The Roux-en-Y gastric bypass is the creation of a small permanent gastric pouch of 25cm3 which is anastomosed with a jejuna limb (the alimentary limb) that leads to the bypass of the normal route of food from the stomach to the duodenum. Finally the intestinal continuity is restored by another anastomosis of the jejuna limb that carries the chyme from the liver and the pancreas (the biliary limb) to distal ileum. So you have a purely restrictive operation combined with a malabsorbtive component as the digestive enzymes necessary for food absorption arrive at the “crossroad” at distal ileum just before the food enters the large intestine. The weight loss is immediate and continues until 2 years after the operation. The mean excess weight loss can range from 60 – 75 % and in the same time is more sustainable compared to other procedures though it’s multiple mechanisms as apart from a restrictive and malapsorptive component there seems to be a neurohormonal component leading to a diminished appetite. The cons are that gastric bypass is a complex operation with a mortality rate of 1%, an anastomotic leak of 2% that may lead to a reoperation, a longer operative time, a mean hospital stay of 5 days, the permanent nature of the operation which leads to lifetime requirement of vitamins and supplements (such as B12, iron, calcium), and dumping syndrome when the person tries to eat sugary food as it passes directly in the intestine. Gastric bypass is best suited for patients that seek an operation that will require the least effort from their part in losing weight and seems to guarantee a permanent solution to their obesity problem even though it comes with a higher operative risk and lifetime drug supplementation.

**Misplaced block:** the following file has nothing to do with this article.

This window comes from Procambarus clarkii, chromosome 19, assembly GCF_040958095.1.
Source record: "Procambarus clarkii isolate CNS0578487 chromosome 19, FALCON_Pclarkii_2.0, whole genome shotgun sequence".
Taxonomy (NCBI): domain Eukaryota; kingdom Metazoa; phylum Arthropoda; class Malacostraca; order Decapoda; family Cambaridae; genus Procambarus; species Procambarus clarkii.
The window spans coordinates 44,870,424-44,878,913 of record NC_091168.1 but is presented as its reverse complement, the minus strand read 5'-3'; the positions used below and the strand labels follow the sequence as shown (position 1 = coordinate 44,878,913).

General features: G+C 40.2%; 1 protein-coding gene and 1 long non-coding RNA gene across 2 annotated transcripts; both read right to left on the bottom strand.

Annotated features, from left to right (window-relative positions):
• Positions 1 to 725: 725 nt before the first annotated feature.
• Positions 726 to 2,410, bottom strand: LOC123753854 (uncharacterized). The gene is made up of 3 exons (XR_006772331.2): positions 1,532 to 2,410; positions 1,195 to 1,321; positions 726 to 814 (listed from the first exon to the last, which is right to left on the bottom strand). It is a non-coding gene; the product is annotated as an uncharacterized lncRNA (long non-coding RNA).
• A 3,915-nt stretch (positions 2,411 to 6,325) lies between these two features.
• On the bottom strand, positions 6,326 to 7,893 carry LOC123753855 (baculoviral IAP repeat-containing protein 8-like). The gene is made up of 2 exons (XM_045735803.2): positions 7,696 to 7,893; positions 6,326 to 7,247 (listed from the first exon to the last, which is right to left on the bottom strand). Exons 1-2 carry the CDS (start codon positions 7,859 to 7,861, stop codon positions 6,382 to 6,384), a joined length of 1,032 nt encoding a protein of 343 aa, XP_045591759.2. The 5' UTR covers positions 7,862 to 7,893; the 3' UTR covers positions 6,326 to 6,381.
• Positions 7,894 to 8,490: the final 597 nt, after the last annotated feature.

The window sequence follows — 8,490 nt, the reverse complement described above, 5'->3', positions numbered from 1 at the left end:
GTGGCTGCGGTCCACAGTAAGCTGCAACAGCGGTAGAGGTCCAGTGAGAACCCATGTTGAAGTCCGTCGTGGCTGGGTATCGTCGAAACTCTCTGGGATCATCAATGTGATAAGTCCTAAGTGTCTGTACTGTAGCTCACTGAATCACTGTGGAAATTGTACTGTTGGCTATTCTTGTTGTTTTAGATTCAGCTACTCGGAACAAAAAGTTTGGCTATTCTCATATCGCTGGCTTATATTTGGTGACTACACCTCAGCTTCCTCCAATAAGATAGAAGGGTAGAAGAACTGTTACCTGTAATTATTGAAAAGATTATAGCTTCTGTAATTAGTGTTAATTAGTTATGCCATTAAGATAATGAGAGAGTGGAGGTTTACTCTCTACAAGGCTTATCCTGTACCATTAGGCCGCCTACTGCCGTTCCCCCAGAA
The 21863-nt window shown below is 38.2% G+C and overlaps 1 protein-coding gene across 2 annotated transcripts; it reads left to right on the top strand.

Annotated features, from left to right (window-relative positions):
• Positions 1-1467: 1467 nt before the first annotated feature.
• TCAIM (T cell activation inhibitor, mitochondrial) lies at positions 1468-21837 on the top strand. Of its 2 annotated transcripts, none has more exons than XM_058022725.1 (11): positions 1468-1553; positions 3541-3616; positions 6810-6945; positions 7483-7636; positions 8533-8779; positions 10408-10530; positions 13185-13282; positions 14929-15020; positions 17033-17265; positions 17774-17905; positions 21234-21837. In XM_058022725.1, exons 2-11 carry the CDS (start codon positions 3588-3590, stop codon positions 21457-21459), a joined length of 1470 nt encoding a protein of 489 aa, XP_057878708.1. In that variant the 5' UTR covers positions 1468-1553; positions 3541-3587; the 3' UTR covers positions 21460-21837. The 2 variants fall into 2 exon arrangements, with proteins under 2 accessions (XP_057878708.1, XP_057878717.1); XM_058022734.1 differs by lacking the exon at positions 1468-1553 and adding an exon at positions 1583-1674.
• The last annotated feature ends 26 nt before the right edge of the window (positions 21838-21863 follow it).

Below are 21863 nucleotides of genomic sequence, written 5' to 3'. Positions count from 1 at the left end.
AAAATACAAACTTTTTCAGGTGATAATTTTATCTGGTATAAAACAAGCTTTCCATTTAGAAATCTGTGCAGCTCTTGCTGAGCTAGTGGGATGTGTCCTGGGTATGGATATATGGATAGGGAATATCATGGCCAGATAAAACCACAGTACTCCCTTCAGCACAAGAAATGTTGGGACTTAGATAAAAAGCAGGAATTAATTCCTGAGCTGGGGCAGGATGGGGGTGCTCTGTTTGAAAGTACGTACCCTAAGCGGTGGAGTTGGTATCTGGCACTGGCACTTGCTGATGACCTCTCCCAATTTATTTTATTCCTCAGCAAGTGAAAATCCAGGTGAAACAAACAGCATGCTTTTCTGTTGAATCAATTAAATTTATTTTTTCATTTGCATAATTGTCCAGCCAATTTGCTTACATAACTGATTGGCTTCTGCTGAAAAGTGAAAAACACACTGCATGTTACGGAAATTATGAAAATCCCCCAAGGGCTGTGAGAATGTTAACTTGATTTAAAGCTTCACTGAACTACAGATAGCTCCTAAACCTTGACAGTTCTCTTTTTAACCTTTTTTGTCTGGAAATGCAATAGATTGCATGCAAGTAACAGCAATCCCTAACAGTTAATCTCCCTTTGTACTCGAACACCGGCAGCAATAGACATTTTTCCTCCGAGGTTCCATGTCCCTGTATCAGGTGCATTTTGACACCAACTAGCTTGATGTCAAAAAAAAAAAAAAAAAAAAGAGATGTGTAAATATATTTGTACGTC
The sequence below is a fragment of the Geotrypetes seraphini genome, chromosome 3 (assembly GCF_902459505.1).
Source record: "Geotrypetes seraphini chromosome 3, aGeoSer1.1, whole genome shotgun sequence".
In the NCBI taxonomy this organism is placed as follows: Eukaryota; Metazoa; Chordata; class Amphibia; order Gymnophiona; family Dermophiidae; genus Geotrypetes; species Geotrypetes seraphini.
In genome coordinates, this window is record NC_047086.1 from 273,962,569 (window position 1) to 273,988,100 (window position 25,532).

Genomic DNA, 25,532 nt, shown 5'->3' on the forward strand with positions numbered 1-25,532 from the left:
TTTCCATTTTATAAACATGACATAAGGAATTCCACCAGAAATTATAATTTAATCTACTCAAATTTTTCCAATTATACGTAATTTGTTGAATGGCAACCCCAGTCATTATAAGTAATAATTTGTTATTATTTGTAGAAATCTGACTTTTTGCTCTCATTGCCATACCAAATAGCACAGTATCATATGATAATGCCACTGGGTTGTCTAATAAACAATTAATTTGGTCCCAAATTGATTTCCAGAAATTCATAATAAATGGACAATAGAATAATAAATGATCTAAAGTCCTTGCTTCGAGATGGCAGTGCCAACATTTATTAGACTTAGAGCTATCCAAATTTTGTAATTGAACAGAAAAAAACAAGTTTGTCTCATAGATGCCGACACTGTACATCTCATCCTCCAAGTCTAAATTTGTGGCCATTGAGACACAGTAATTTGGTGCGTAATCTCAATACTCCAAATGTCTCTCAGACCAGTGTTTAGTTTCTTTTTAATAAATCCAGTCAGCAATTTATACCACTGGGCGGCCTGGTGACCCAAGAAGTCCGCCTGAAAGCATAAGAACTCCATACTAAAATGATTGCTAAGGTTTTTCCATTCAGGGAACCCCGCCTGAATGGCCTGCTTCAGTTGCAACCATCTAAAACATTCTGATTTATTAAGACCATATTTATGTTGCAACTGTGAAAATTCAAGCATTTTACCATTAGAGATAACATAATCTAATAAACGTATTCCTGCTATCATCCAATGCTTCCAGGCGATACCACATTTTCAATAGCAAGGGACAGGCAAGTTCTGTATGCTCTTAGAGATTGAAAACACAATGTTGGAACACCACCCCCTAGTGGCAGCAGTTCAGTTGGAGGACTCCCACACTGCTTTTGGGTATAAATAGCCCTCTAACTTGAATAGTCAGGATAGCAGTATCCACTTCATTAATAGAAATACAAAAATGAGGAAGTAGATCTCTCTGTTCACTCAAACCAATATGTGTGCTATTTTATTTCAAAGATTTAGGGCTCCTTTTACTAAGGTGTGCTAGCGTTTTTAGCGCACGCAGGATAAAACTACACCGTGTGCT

The gastric sleeve is a relative new restrictive procedure in which the 75% of the stomach (mostly the fundus which is used in storing food) is removed leading to a small functionally active stomach with no alteration in the routing of food. The gastric sleeve surprisingly seems to work in helping patients losing weight with two additional mechanisms apart from a pure restrictive one. The first is an accelerated gastric emptying and the second is a neurohormonal mechanism mediated through the hormone grehlin that is produced from the part of the stomach that is removed. Grehlin is the hormone of hunger and resecting the fundus which is the main site of its production resolves the viscious cycle of uncontrolled appetite present in almost all obese patients. The mean excess base weight loss in 3 years is almost 60 % comparable to the gastric bypass even if there are no long term studies to confirm its sustainability. The cons of gastric sleeve is that is an irreversible operation, has a leak rate of 1-2%, is more complex than the adjustable gastric band, requires a longer operative time and hospital stay ( 3days). The pros are that is less complex when it is compared to the gastric bypass as it does not comprises any anastomosis and does not alter the normal route of food, it seldom requires any form of drug supplementation and has a mortality rate of 0,1-0.5% and finally it may be used as a first of a staged procedure for super –super obese ( BMI > 60 )patients requiring gastric bypass as a definitive procedure.